Anthology of Impressionistic Piano Music--Intermediate- to Early-Advanced Works by Twenty Composers.
Impressionism, with its beginnings in art and literature, found a means of expression in music through the works of Claude Debussy. In his piano works alone, one can find the atmospheric, the suggestive and subtle nuance of light and shade. The Anthology of Impressionistic Piano Music, edited by the highly regarded Maurice Hinson, represents Debussy through several of his well-known works, including selections from the Preludes and the entire Pour le piano suite. However, this comprehensive collection of intermediate-to early-advanced level pieces serves a greater purpose in revealing the compositions of some twenty composers influenced by the impressionistic aesthetic and who worked at one time in an impressionistic manner.
The wide range of impressionistic styles and idioms begins with the harmonic techniques of Frederic Chopin (Mazurka in A Minor, Op. 17, No. 4), the evocation of sounds by Franz Liszt (Cloches du soir) and the innovative concepts of harmony and timbre developed by Edvard Grieg (Klokkenklang). Representing most of Europe, as well as the Americas, the composers from the impressionistic period (ca. 1880-1920) include Maurice Ravel (Sonatine), Charles Griffes (The Vale of Dreams), Cyril Scott (Lotus Land), Alexander Tcherepnin (Flower-Drum), Frederico Mompou (Jeunes filles au jardin), Selim Palmgren (May Night), Alexander Gretchaninoff (Nocturne), Richard Strauss (Traumerei) and many others. An interpretation of impressionism from the late-twentieth century, Rendez-vous manque by Michel Block, also is included.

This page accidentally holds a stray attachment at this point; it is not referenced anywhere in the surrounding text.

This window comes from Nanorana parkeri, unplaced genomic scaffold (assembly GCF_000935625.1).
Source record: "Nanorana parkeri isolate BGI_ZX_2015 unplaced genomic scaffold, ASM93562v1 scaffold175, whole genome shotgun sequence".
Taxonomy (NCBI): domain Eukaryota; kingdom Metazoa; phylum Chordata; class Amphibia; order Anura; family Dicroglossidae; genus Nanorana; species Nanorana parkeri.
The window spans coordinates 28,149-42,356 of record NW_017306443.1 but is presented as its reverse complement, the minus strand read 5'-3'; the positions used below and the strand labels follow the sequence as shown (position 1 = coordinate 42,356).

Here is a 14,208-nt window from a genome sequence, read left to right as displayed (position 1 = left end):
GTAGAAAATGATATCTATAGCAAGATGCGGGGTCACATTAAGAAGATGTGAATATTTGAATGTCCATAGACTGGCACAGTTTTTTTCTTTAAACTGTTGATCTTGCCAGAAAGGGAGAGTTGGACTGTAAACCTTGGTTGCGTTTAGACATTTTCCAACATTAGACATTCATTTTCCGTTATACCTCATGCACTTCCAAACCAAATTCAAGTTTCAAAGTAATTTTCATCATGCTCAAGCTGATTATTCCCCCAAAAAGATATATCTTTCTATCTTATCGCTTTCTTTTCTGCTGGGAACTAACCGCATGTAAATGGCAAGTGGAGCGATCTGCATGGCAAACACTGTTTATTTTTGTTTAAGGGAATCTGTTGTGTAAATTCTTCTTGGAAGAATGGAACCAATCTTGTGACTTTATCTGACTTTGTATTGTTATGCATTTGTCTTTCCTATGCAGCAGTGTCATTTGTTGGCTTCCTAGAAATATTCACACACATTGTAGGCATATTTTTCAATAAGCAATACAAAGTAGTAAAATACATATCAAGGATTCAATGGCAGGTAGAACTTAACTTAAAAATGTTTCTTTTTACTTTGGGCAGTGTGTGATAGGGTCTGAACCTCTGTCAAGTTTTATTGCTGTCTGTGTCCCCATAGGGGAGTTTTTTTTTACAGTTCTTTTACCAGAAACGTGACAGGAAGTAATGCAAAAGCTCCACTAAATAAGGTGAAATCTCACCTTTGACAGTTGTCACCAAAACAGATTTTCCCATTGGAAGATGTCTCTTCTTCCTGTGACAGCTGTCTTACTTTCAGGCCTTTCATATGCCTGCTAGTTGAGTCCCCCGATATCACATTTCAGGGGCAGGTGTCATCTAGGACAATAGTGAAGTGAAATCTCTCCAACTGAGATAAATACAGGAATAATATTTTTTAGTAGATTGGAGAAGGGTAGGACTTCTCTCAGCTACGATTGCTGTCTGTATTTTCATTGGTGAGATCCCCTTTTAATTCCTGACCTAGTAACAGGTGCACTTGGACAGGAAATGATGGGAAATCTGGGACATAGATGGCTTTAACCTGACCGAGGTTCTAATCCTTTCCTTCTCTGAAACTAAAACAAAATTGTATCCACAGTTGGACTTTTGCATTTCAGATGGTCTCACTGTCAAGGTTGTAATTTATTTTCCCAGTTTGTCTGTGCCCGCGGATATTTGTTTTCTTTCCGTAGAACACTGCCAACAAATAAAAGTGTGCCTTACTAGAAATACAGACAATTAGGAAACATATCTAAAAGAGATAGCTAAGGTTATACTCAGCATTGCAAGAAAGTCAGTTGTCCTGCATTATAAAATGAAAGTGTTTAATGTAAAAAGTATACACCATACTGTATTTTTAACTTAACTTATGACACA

Practical elements for the teaching studio include brief discussions about the composers and their music, historical information, possible performance problems and suggestions, as well as the form of each piece. The importance of the pedals and the various techniques involved is akin to the combination of color and brushstrokes on a painting. To help achieve the proper sonority with refinement and clarity, Hinson has provided editorial pedal indications throughout the book and has even specified places to use half pedal and flutter pedal.
While the score layout is easy to read, with fingerings provided only where necessary, the inclusion of translated musical directions and pedal markings, combined with the already highly detailed notation, contributes to a somewhat cluttered appearance and would seem to provide almost too much clarity to these musical "impressions."
The supplementary DVD entitled Performance Practices in Impressionistic Piano Music is an attractively presented video-lecture featuring Hinson. Available with the anthology or separately, the disc is divided into four parts including "Early Influences," "Performance Techniques," "Musical Characteristics" and "Exploring the Repertoire." This one-hour presentation is an informative survey that covers many aspects of the impressionistic period and incorporates specific pieces from the anthology to demonstrate pedaling techniques and the proper approach to playing pianissimo.
The anthology and the DVD are worthwhile additions to the studio, both as teaching material and as a valuable reference guide. The skillful editing and the inclusion of a wide variety of teaching repertoire will provide many excellent options for the intermediate- to early-advanced level student. Reviewed by Christopher Hahn, Missoula, Montana.
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|Publication:||American Music Teacher|
|Article Type:||Book Review|
|Date:||Jun 1, 2005|
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